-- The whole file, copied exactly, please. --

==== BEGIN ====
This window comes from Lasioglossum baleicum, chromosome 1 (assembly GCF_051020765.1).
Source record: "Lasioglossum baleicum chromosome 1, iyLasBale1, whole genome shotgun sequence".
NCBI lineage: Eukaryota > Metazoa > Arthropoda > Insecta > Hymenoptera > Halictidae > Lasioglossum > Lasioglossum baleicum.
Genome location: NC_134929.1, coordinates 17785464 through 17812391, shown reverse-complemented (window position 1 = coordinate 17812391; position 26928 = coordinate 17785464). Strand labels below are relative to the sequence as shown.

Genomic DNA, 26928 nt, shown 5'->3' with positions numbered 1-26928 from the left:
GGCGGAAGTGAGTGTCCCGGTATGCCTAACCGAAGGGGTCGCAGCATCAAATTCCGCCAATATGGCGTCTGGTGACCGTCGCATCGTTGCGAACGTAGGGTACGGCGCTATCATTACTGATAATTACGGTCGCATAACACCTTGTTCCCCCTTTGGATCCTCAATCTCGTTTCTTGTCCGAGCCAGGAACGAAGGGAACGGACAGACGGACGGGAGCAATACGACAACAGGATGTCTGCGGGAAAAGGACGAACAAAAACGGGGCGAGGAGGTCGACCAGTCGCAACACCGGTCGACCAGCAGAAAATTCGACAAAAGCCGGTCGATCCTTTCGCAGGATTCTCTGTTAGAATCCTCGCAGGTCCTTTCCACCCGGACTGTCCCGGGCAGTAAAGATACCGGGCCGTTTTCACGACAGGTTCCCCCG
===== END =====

This window comes from Lasioglossum baleicum, chromosome 1 (assembly GCF_051020765.1).
Source record: "Lasioglossum baleicum chromosome 1, iyLasBale1, whole genome shotgun sequence".
NCBI lineage: Eukaryota > Metazoa > Arthropoda > Insecta > Hymenoptera > Halictidae > Lasioglossum > Lasioglossum baleicum.
Genome location: NC_134929.1, coordinates 17785464 through 17812391, shown reverse-complemented (window position 1 = coordinate 17812391; position 26928 = coordinate 17785464). Strand labels below are relative to the sequence as shown.

Genomic DNA, 26928 nt, shown 5'->3' with positions numbered 1-26928 from the left:
GGCGGAAGTGAGTGTCCCGGTATGCCTAACCGAAGGGGTCGCAGCATCAAATTCCGCCAATATGGCGTCTGGTGACCGTCGCATCGTTGCGAACGTAGGGTACGGCGCTATCATTACTGATAATTACGGTCGCATAACACCTTGTTCCCCCTTTGGATCCTCAATCTCGTTTCTTGTCCGAGCCAGGAACGAAGGGAACGGACAGACGGACGGGAGCAATACGACAACAGGATGTCTGCGGGAAAAGGACGAACAAAAACGGGGCGAGGAGGTCGACCAGTCGCAACACCGGTCGACCAGCAGAAAATTCGACAAAAGCCGGTCGATCCTTTCGCAGGATTCTCTGTTAGAATCCTCGCAGGTCCTTTCCACCCGGACTGTCCCGGGCAGTAAAGATACCGGGCCGTTTTCACGACAGGTTCCCCCG